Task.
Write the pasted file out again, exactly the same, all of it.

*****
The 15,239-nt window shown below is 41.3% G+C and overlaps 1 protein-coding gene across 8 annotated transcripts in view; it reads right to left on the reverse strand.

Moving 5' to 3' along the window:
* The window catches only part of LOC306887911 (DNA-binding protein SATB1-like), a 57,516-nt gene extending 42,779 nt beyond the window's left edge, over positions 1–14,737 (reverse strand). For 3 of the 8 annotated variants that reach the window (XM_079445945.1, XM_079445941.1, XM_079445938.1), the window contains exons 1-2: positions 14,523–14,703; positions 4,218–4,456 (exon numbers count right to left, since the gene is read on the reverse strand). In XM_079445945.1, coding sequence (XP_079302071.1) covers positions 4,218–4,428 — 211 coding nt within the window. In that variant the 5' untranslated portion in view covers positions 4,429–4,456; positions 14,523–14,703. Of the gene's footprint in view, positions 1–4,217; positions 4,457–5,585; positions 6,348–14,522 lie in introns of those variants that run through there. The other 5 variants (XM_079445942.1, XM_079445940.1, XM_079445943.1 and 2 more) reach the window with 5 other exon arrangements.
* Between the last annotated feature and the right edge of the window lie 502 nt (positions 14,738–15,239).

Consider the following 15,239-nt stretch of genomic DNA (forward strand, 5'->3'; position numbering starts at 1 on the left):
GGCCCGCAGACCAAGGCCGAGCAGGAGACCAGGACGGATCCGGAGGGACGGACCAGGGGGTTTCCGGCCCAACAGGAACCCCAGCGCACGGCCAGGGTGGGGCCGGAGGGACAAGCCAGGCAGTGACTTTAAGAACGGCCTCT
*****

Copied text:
The 15,239-nt window shown below is 41.3% G+C and overlaps 1 protein-coding gene across 8 annotated transcripts in view; it reads right to left on the reverse strand.

Moving 5' to 3' along the window:
* The window catches only part of LOC306887911 (DNA-binding protein SATB1-like), a 57,516-nt gene extending 42,779 nt beyond the window's left edge, over positions 1–14,737 (reverse strand). For 3 of the 8 annotated variants that reach the window (XM_079445945.1, XM_079445941.1, XM_079445938.1), the window contains exons 1-2: positions 14,523–14,703; positions 4,218–4,456 (exon numbers count right to left, since the gene is read on the reverse strand). In XM_079445945.1, coding sequence (XP_079302071.1) covers positions 4,218–4,428 — 211 coding nt within the window. In that variant the 5' untranslated portion in view covers positions 4,429–4,456; positions 14,523–14,703. Of the gene's footprint in view, positions 1–4,217; positions 4,457–5,585; positions 6,348–14,522 lie in introns of those variants that run through there. The other 5 variants (XM_079445942.1, XM_079445940.1, XM_079445943.1 and 2 more) reach the window with 5 other exon arrangements.
* Between the last annotated feature and the right edge of the window lie 502 nt (positions 14,738–15,239).

Consider the following 15,239-nt stretch of genomic DNA (forward strand, 5'->3'; position numbering starts at 1 on the left):
GGCCCGCAGACCAAGGCCGAGCAGGAGACCAGGACGGATCCGGAGGGACGGACCAGGGGGTTTCCGGCCCAACAGGAACCCCAGCGCACGGCCAGGGTGGGGCCGGAGGGACAAGCCAGGCAGTGACTTTAAGAACGGCCTCT